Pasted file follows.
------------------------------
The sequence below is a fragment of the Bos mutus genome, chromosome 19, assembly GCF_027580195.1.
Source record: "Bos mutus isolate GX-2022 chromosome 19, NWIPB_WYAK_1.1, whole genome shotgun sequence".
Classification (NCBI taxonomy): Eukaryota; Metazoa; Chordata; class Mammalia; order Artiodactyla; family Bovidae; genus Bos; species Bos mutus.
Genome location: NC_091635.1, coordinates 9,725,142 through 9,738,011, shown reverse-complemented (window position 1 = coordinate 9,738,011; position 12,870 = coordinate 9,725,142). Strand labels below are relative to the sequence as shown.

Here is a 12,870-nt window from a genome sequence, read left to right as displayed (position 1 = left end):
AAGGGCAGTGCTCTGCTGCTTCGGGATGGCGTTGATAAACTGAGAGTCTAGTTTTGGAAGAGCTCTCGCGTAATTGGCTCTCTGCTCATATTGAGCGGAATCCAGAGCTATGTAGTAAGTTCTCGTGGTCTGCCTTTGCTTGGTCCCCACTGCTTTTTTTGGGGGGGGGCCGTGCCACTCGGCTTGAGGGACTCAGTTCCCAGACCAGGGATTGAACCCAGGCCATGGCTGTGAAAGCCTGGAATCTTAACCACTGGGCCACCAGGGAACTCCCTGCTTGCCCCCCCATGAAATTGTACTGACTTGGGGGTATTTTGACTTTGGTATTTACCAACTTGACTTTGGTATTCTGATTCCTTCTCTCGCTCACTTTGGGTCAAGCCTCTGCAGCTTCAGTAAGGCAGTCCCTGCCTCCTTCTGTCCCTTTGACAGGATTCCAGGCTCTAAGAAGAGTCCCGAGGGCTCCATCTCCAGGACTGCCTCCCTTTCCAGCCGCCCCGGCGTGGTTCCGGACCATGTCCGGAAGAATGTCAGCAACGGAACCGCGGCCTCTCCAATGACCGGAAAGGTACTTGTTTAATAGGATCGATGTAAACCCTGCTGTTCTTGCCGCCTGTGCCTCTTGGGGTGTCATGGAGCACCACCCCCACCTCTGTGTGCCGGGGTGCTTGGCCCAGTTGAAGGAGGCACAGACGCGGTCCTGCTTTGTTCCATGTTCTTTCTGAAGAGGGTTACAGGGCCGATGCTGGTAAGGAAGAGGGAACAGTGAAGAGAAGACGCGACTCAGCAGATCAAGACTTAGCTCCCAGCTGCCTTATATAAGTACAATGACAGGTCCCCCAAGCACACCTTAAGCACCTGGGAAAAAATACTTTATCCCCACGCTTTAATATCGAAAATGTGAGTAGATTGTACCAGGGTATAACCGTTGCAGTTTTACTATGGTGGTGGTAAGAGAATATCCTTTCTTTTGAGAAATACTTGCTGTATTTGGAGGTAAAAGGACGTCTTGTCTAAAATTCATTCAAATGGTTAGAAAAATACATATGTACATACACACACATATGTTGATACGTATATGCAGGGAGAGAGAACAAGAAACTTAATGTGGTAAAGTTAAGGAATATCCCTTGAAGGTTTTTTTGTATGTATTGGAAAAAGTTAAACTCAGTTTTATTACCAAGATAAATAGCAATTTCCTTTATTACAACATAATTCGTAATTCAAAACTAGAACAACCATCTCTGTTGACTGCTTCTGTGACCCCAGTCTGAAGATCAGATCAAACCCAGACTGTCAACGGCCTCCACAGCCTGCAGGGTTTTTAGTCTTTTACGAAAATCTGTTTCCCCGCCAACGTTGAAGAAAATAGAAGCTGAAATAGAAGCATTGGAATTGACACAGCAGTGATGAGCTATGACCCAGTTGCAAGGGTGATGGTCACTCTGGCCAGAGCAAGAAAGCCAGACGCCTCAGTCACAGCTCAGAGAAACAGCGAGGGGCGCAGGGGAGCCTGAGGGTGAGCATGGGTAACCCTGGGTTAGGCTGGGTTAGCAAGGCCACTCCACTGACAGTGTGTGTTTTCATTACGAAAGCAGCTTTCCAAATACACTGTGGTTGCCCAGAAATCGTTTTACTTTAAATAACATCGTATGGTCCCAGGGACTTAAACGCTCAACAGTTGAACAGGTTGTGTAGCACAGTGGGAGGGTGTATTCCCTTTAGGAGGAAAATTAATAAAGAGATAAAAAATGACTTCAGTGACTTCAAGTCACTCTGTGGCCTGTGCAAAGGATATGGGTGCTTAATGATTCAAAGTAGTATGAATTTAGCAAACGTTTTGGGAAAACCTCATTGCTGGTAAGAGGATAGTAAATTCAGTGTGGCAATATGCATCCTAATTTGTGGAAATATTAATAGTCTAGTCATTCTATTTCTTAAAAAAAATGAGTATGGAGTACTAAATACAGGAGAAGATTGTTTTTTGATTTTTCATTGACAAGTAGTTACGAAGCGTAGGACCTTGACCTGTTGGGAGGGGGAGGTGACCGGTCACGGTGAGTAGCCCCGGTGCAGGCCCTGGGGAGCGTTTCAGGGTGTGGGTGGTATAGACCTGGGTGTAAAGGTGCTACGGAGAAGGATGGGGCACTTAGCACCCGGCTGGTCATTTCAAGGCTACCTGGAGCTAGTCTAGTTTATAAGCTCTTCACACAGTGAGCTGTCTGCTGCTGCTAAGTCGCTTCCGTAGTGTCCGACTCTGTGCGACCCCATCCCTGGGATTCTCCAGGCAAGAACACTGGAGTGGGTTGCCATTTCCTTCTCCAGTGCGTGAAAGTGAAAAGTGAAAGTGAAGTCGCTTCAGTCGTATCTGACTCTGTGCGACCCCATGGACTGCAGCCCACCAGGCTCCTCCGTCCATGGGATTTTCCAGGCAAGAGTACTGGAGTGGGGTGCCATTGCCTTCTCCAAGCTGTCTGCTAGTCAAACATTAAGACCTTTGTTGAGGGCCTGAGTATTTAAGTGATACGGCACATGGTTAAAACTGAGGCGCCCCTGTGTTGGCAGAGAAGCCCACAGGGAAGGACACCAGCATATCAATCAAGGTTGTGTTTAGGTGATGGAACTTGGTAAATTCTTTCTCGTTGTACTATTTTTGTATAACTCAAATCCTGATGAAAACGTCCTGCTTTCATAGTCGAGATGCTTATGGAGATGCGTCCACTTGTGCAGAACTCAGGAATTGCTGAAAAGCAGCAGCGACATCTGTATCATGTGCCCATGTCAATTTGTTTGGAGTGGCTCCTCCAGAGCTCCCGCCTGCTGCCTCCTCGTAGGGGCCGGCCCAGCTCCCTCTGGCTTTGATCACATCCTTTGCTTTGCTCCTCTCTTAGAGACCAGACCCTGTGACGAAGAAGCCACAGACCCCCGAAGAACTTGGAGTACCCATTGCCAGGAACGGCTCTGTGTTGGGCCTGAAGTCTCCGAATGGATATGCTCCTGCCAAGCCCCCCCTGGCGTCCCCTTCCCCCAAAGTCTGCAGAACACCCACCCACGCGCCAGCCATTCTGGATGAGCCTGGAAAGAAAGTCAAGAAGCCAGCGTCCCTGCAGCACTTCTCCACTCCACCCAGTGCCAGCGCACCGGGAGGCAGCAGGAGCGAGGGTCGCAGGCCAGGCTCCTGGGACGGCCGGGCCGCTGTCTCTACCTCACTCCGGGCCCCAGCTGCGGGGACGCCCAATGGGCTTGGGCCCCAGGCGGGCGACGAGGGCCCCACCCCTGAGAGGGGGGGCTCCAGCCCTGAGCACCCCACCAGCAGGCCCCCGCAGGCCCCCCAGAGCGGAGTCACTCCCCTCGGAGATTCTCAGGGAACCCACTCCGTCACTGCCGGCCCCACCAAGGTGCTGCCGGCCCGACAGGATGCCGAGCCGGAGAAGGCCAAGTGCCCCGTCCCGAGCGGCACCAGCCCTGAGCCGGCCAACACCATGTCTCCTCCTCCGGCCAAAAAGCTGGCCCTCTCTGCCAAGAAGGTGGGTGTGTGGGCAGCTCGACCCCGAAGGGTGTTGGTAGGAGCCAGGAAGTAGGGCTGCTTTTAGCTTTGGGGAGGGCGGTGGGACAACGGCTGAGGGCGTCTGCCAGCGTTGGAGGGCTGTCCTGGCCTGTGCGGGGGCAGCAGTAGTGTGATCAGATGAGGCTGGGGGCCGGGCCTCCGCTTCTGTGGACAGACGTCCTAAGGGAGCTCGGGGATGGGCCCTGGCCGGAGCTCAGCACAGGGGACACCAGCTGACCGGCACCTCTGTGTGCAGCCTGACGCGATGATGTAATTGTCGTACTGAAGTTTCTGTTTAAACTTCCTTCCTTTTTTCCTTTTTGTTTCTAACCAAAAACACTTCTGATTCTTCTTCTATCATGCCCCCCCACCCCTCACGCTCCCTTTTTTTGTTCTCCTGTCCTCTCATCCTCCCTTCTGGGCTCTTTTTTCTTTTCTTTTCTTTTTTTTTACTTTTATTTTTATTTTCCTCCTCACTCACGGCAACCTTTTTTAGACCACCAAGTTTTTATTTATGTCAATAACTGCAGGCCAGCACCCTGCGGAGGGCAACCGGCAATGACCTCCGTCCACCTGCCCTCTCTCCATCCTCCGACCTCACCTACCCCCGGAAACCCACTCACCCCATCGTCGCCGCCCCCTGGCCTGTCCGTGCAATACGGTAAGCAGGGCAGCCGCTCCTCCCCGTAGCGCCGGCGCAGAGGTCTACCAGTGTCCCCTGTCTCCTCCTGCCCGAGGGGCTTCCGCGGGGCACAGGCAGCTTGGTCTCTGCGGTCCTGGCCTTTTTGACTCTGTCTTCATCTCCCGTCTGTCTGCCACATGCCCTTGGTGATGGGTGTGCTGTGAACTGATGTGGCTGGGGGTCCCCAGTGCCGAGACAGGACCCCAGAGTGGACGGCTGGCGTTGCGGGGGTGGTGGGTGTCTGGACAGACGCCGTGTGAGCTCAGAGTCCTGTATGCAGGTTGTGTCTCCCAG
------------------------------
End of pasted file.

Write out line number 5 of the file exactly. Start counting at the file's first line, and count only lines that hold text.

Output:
Here is a 12,870-nt window from a genome sequence, read left to right as displayed (position 1 = left end):